Why Onions Make You Cry, And How To Prevent This Teary Reaction

Not only do we look like we just finished watching This Is Us or The Notebook for the 37th time after cutting shallots or onions. 

The subject has inspired countless newspaper comics, therefore we are not. It has inspired dozens of silly workarounds to slow the reaction during chopping, such as eating bread, lighting a match, and putting a spoon in one's mouth.

Onions and their allium siblings make tears so common that a Google search for "how to cut onions without crying" yields 2.3 million results.

The scientific foundations behind this response hint at attaining the goal without tears. Before making your next batch of French Onion Baked Brie, Caramelized Five-Onion Dip, Free-Form Onion Tart, or Soup, read these tips.

A smart scientific rationale drives this reaction. In self-defense, we break onion and other cell walls, causing extreme reactions. 

There are many more species in the underground onion chambers that seek food. Texas A&M College of Medicine ophthalmologists say cutting an onion releases sulfenic acid from sulfoxides and enzymes.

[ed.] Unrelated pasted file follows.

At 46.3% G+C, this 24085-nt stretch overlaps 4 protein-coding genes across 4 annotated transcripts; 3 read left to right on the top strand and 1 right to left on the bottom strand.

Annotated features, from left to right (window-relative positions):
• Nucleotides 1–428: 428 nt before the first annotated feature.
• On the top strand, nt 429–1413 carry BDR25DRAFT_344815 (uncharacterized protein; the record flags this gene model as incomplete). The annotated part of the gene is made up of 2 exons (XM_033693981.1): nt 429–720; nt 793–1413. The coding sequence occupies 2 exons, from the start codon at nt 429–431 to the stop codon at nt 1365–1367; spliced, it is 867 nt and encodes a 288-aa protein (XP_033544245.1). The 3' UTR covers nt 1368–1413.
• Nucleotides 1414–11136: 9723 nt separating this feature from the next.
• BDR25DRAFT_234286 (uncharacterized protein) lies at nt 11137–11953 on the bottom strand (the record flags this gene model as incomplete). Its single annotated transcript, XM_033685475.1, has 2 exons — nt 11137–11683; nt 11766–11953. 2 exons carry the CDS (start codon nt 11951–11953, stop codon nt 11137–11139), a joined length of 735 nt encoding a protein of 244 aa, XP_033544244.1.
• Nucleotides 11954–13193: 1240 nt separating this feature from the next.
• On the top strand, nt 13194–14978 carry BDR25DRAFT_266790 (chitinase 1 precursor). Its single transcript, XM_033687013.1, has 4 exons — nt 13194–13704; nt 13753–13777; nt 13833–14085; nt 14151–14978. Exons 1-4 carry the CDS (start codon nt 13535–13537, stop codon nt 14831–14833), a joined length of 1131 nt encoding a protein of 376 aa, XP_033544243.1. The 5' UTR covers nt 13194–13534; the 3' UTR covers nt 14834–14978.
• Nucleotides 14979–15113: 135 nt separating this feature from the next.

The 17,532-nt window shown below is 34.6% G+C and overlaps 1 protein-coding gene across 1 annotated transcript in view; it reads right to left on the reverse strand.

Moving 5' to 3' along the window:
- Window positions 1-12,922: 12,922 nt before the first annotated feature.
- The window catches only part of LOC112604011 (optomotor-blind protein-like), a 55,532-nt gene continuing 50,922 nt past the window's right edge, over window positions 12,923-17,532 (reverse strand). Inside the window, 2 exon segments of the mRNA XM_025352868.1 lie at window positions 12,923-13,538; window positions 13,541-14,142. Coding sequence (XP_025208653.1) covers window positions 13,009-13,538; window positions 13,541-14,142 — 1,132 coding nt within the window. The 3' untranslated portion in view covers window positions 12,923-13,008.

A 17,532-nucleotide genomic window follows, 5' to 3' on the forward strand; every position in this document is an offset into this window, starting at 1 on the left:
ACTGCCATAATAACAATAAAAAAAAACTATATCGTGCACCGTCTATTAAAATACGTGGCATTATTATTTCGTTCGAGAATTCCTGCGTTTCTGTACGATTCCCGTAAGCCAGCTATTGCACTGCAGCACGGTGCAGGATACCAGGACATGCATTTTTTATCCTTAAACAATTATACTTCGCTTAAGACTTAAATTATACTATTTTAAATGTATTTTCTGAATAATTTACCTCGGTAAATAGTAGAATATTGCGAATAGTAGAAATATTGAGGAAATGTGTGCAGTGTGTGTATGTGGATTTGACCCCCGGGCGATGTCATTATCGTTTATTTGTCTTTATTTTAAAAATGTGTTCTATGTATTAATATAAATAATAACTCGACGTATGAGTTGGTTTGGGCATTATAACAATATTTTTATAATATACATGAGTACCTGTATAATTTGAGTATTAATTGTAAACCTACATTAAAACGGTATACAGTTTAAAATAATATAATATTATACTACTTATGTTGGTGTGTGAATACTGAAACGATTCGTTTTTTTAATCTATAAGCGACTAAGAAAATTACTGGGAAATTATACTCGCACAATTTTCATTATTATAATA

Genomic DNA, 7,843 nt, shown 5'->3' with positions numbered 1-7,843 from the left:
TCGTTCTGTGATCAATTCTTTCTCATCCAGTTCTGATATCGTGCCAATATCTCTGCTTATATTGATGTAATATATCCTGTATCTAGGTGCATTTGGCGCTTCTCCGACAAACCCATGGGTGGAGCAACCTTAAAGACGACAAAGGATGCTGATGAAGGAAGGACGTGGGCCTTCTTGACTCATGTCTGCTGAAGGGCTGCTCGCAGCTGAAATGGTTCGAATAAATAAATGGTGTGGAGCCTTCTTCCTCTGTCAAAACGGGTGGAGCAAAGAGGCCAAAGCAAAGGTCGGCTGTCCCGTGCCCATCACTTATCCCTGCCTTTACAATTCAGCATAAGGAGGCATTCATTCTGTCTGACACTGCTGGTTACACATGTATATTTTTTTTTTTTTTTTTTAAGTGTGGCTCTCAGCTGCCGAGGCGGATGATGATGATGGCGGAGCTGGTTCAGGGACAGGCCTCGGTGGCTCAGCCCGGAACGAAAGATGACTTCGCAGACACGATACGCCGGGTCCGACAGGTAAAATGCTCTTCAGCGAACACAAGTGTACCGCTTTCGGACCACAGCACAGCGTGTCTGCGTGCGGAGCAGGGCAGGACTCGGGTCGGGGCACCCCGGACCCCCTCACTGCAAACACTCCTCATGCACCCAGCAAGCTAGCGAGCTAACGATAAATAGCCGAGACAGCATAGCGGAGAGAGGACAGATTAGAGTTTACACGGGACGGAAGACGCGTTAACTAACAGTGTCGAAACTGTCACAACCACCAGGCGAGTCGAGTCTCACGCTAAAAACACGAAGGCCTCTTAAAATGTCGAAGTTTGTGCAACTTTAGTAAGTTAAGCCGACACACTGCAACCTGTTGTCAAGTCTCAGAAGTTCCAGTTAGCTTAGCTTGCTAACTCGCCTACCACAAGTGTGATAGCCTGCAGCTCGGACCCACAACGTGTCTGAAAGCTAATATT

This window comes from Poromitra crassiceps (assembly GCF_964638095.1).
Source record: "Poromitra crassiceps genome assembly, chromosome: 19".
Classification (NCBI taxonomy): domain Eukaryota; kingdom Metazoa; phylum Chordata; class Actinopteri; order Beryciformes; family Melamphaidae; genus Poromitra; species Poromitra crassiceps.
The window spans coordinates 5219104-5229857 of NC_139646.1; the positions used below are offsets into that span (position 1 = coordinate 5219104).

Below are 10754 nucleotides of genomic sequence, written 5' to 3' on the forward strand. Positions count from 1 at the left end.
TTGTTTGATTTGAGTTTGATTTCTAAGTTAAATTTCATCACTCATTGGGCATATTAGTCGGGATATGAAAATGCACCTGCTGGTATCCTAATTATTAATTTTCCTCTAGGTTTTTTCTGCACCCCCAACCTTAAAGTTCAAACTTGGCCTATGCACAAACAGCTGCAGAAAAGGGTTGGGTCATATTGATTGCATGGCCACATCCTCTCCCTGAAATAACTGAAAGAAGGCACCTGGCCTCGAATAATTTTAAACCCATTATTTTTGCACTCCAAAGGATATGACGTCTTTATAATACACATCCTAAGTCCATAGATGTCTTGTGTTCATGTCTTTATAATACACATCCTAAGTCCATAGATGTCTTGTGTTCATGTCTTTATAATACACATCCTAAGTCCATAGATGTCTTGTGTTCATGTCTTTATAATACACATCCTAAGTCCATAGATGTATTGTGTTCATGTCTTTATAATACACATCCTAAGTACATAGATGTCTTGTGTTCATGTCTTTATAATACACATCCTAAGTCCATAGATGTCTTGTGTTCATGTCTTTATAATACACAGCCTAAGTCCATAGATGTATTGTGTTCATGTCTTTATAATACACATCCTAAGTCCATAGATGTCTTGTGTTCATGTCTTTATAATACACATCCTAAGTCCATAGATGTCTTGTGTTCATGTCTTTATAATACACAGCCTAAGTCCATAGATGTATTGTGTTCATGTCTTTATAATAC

Together with onion enzymes, this acid produces syn-propanethial-S-oxide gas. The gaseous molecule approaching the eyes reacts with ocular water to produce sulphuric acid and other tear-inducing irritants.

Animals trying to eat underground scallions have the same problem. Our eyes are fragile because they see.

Onions with high enzyme concentrations for this process are white, yellow, or red. However, sweet onions, green onions, shallots, and scallions have less enzyme. 

As mentioned, most tear-free onion-cutting methods waste time and make you look silly without improving your eyesight. 

Start with a sharp scalpel. Sharp knives prevent cell bruises when slicing scallions. In contrast, lower enzyme secretion prevents tears. 

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